Interior secretary swears-in leader of new agency to oversee offshore drilling
WASHINGTON – WASHINGTON (AP) — A former federal prosecutor took over Monday as director of a new government agency that oversees offshore drilling and other oil and gas development.
Michael R. Bromwich, 56, a former assistant U.S. attorney and Justice Department inspector general, will lead a reorganization of the agency formerly known as the Minerals Management Service.
Bromwich's arrival as head of the 1,700-employee agency came as Interior Secretary Ken Salazar signed an order renaming the agency the Bureau of Ocean Energy Management, Regulation and Enforcement. The agency, which both regulates the oil and gas industry and collects billions in royalties from it, will be known as the Bureau of Ocean Energy or BOE for short, Salazar said.
Under its previous name, the drilling agency was criticized for a cozy relationship with oil companies and lax oversight.
The Obama administration plans to break up the agency into three separate entities to eliminate conflicts of interest. President Barack Obama announced Bromwich's appointment last week and said Bromwich would have a mandate to implement far-reaching changes and the resources to do it.
"For a decade or more, the cozy relationship between the oil companies and the federal agency was allowed to go unchecked," Obama said. "That cannot and will not happen anymore."
The agency's former director, Elizabeth Birnbaum, stepped down under pressure last month after less than a year in office. Both Birnbaum and Bromwich are graduates of Harvard Law School. In a departure from previous administrations, neither worked in the oil and gas industry before their appointments as head of the oversight agency.
The agency, an arm of the Interior Department, collects revenues from federal leases for offshore and onshore drilling, sells leases for drilling operations and enforces laws and regulations that apply to drilling.
The drilling agency has come under repeated fire for inadequate review of oil giant BP's plans for deep-water drilling at the well now spewing millions of gallons of oil into the Gulf of Mexico.
Salazar said Bromwich has a strong track record of reforming the way organizations work, both in the public and private sectors. Bromwich was inspector general at the Justice Department from 1994-1999 and served from 2002-2008 as the independent monitor for the District of Columbia's police department, ensuring compliance with civil rights and other laws. He also conducted special investigations into allegations of incompetence and misconduct at the FBI Laboratory and investigated the FBI's conduct in the Aldrich Ames spy case.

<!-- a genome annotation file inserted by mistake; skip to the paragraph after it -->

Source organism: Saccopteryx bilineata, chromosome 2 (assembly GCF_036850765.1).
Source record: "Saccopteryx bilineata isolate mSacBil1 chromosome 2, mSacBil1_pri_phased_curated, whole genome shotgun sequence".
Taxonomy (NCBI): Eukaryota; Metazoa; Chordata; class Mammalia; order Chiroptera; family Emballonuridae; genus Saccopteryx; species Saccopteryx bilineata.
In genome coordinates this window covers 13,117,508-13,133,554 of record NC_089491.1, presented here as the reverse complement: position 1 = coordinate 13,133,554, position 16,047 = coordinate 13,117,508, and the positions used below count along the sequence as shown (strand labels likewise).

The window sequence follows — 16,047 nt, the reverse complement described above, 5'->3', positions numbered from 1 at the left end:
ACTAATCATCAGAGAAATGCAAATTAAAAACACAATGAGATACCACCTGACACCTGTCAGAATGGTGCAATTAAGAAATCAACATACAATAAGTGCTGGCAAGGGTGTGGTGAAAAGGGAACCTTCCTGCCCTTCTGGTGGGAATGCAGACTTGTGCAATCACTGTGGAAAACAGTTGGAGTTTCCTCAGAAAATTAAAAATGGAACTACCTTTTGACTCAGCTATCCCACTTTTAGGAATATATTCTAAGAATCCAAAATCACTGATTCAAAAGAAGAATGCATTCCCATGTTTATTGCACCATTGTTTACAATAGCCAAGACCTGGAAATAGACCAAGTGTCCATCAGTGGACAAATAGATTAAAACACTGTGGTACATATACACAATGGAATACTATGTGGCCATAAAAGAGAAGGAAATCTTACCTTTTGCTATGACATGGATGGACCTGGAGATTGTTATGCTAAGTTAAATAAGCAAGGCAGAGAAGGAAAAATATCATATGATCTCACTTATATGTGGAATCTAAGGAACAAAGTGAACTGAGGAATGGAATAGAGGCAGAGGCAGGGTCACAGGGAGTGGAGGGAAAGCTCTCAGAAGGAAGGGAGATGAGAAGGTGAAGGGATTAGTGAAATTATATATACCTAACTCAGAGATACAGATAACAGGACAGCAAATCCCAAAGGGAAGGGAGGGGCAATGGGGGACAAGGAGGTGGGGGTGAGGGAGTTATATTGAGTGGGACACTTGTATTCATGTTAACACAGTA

Bromwich "will be a key part of our team as we continue to change the way the Department of the Interior does business ... and lead the reforms that will raise the bar for offshore oil and gas operations," Salazar said.
In a related development, Salazar and Bromwich met Monday with a group of scientists who have complained that their views were improperly used to justify a federal moratorium on deep-water drilling.
The scientists, who had consulted with Salazar on a May 27 report on drilling safety, said the Interior Department falsely implied that they had agreed to a "blanket moratorium" that they actually opposed. The scientists said the drilling moratorium went too far and warned that it may have a lasting impact on the nation's economy.
A spokeswoman for Salazar said the May 27 report was not intended to imply that all experts from the National Academy of Engineering had agreed to the moratorium.
"By listing the members of the NAE that peer-reviewed the 22 safety recommendations contained in the report, we didn't mean to imply that they also agreed with the moratorium on deep-water drilling," said spokeswoman Kendra Barkoff. "We acknowledge that they were not asked to review or comment on the proposed moratorium and that they peer-reviewed the report on a technical basis."